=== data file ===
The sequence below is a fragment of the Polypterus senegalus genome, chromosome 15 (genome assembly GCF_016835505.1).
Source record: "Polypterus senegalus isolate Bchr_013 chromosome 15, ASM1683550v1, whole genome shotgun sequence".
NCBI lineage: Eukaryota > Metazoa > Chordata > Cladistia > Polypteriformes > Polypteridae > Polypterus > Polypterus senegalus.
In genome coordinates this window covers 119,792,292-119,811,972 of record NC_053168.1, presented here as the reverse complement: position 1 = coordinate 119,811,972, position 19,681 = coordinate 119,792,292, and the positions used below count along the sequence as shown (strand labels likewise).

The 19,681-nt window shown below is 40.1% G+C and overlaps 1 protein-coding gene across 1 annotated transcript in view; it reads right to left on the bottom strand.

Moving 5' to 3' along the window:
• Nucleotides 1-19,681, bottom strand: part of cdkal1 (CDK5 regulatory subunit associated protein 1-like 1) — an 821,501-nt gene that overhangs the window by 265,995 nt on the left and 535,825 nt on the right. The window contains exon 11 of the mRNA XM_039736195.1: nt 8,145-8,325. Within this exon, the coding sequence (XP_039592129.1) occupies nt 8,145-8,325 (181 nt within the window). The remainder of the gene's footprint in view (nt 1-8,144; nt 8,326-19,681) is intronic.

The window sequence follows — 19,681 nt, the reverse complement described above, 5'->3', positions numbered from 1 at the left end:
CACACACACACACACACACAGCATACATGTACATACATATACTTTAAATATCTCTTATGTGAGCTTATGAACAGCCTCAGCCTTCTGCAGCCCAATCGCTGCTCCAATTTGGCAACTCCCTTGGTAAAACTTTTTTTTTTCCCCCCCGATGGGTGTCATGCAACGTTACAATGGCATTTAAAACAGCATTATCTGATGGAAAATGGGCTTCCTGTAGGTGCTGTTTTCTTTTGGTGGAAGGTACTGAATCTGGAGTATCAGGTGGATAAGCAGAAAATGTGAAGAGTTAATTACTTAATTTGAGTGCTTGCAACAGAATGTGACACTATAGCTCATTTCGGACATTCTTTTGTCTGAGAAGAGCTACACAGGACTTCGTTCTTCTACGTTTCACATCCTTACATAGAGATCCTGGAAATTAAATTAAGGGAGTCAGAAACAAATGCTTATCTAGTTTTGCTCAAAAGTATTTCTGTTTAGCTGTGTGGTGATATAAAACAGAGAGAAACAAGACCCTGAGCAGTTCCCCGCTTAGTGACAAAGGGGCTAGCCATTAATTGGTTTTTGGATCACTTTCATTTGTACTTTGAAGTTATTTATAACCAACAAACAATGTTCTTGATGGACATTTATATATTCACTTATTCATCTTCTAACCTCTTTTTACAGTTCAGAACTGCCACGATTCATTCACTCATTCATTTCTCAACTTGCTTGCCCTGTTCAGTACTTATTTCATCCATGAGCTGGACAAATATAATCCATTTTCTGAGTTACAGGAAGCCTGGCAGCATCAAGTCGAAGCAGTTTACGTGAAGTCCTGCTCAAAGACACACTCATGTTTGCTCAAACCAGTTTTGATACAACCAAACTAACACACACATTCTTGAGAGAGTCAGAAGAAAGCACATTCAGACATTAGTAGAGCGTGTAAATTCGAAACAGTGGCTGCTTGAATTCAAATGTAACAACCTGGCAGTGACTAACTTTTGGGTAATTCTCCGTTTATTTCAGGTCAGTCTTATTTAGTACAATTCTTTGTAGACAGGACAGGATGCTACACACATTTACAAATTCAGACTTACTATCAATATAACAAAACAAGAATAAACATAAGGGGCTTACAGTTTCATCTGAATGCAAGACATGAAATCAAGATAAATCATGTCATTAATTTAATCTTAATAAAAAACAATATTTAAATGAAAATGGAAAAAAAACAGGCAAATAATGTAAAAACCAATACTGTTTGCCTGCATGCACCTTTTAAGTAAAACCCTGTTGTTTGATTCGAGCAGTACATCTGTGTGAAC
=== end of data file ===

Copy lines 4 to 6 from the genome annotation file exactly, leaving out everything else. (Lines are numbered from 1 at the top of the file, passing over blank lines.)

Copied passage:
In genome coordinates this window covers 119,792,292-119,811,972 of record NC_053168.1, presented here as the reverse complement: position 1 = coordinate 119,811,972, position 19,681 = coordinate 119,792,292, and the positions used below count along the sequence as shown (strand labels likewise).

The 19,681-nt window shown below is 40.1% G+C and overlaps 1 protein-coding gene across 1 annotated transcript in view; it reads right to left on the bottom strand.

Moving 5' to 3' along the window: